Using a lookup to give grades to unrounded marks may cause problems. This is particularly bad when it goes unnoticed and incorrect grades are actually assigned! Our example, taken from the Grading Problem sheet (Bad Marks example spreadsheet (XLS 49 KB)) has the simple solution, shown below.
Suppose the average of 6 scores out of 10 is given a grade. The grades are to be assigned as follows:
|Average Score < 7
|7 <= Average Score < 7.5
|Average Score >= 8
This is best handled by setting up a lookup table as shown here. Remember that the looked up column (Average Score) contains the first value in he required range. Thus the 7 in row 5 actually matches 7 <= Average Score < 7.5. The range A4:B7 has been range named gradetable.
The formula shown below for I3, =VLOOKUP(H3,gradetable,2), correctly assigns a Pass grade to 7.4. However, the next grade of Pass for an average score of 7.5 is wrong. It should of course be Credit. What is wrong here?
Going back a step and checking the formulas in column H shows a straight forward average formula.
The Average column has been formatted to 1 decimal places but what values have actually been calculated?
Column J contains formulas copied down from = H3 in cell J3. This time we've formatted to show 3 decimal places. The problem is now apparent. In row 4 the value actually looked up is 7.483… not 7.5 as displayed in H4. Hence the lookup function in I4 returns Pass not Credit. Similarly the value looked up in row 9 is 6.967… not 7.0. Both of the looked up values are (just) below the thresholds at which the grades change so it is no wonder the grades assigned in these rows are “wrong”. This problem doesn’t occur elsewhere because the looking up of the actual calculated values gives the same results as would result from looking up the displayed values in column H.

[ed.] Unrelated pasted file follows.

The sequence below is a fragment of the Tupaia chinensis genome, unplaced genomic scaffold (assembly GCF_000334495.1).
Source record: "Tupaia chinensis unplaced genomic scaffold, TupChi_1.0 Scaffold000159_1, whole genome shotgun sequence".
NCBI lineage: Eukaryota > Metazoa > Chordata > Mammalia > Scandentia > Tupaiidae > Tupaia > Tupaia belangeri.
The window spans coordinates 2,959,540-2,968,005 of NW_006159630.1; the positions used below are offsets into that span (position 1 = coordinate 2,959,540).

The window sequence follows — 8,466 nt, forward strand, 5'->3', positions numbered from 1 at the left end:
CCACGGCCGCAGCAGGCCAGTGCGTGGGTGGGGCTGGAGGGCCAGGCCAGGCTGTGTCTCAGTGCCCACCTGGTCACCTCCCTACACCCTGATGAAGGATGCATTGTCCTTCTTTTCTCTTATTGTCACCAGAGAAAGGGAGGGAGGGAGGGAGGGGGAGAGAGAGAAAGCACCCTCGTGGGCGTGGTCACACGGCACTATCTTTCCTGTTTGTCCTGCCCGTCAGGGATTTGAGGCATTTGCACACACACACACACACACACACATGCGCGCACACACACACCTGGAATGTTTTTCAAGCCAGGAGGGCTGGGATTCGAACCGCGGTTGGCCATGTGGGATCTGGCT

How can the problem be fixed?
Before the average scores are assigned a grade they need to be rounded to 1 decimal place. It is not sufficient just to format them to 1 d.p. as the actual stored value is the full calculated value as shown in column J. The rounding could be done in column I by changing the formula for I3 to =VLOOKUP(ROUND(H3,1),gradetable,2) and copying this formula down the column but there is a better solution.
We prefer to do the rounding first as shown here. The stored values in column H will now be exactly the same as displayed values because the formatting and rounding are both to 1 decimal place. Because the rounding has already been done then the formula =VLOOKUP(H4,gradetable,2) now returns the correct grade of Credit because H4 contains the value 7.5. Similarly, the grades in the rest of column I are now correct.
The problem discussed here is an example of what we like to refer to as WYSINWYG “What you see is not what you get!” A common problem in spreadsheets is that there appear to be errors, usually small, in some calculations. Very often this is because of the differences between the actual values stored in cells and their displayed values.
Note: For those of you who are too young, or too new to computing, WYSWYG – “What you see is what you get” was the catch-cry in the 1990s when computing moved from text based DOS formats to the graphical user interface Windows environment.
There is a feature called Precision as Displayed that automatically rounds cells to match their formats. In general we don’t recommend its use as it is not obvious when it is turned on. If you want to know more read “Change the precisions of calculations in a workbook” help topic in Excel 2003 or “Change formula recalculation, iteration, or precision” in Excel 2007.